Pollution Persists in Degraded Greenwich Bay
February 4, 2013
WARWICK, R.I. — To appreciate the past devastation and ongoing degradation in portions of Narragansett Bay, it’s worth reading a recent case study about the ecological history of Greenwich Bay. The 60-page report, created by the Environmental Protection Agency’s (EPA) research laboratory in Narragansett, the University of Rhode Island and Raytheon, looks at 500-plus years of incremental human-induced destruction of a vibrant habitat.
Of course, not all humans are to blame for this environmental harm. Native Americans were solid stewards of land and water during the 3,000 years before the European settlers arrived. The 5-square-mile bay and its 22-square-mile watershed supported people, deer, bear, turkeys, river otters, beaver and an abundance of fish and shellfish.
Circa 1616, pre-Colonial traders and explorers arrived with deadly diseases, killing scores of Native Americans and restructuring the social structure for those that lived. The fur trade altered the land, albeit modestly, by decimating the beaver population, thus changing the woodland habitat and altering the watershed’s water flow. Colonial settlers likely added sediment to the bay by clearing land for crops and grazing. New wharfs commenced the “hardening” of the shoreline.
The real damage, however, has occurred during the past 150 years, with the onset of the Industrial Revolution and suburban sprawl. From 1810 to 1950, the population increased 13-fold, dramatically increasing sewage from cesspools and pollutants from factories. Dams obstructed fish runs and overfishing reduced fish stocks.
The area’s population doubled again from the end of World War II to 2000. Farmland was converted to residential and commercial development. Trains and trolleys were replaced by roads. Today more than 65 percent of the land around Greenwich Bay is developed, and a third of the area is covered by impervious surfaces. Nitrogen loading from runoff and wastewater has destroyed sea life; scallops have disappeared; fish populations have declined and eel grass has been wiped out.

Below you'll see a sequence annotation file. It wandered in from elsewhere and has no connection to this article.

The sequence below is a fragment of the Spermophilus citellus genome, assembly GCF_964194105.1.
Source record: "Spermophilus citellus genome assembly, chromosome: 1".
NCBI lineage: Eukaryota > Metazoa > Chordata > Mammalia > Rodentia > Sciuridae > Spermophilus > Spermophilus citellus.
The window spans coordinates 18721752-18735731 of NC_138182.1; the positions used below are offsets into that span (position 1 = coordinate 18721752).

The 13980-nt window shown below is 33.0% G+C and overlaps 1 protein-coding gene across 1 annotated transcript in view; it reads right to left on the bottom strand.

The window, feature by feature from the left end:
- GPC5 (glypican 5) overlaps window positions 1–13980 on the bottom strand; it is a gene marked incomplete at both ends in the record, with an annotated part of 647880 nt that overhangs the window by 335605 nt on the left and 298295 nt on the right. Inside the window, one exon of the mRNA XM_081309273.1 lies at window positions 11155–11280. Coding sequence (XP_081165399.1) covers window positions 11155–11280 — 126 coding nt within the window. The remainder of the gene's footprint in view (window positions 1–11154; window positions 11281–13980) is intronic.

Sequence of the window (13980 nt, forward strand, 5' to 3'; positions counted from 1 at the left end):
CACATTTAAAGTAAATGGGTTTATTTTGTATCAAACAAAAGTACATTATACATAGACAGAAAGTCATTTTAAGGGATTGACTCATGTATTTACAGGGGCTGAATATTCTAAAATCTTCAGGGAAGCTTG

A massive fish kill in 2003 brought attention to the crisis, and subsequent studies and pollution controls have slowed the damage. But nitrogen loading persists. Greenwich Bay, like much of Narragansett Bay, also faces new challenges from sea-level rise, warming water and new chemical pollutants.
The report serves as a resource for scientists, activists and policymakers looking for solutions. “Our study suggests that if we give Greenwich Bay a bit of a break from human stressors, it might improve a lot—showing ecological resilience,” said Emily Shumchenia of the Graduate School of Oceanography at URI.
The project also suggests that the decline of Greenwich Bay happened seemingly without notice. “The memory is short when it comes to ecological things,” said Carol Pesch, lead author of the study.
The report also will be used as an eductational tool. Pesch intends to deliver the study to schools and libraries in the coming weeks. She also hopes to speak about the project in classrooms and at public venues.
“The hope is that the public can see that environmental decisions are important going forward. The outcome of decisions can cause permanent changes,” Pesch said.
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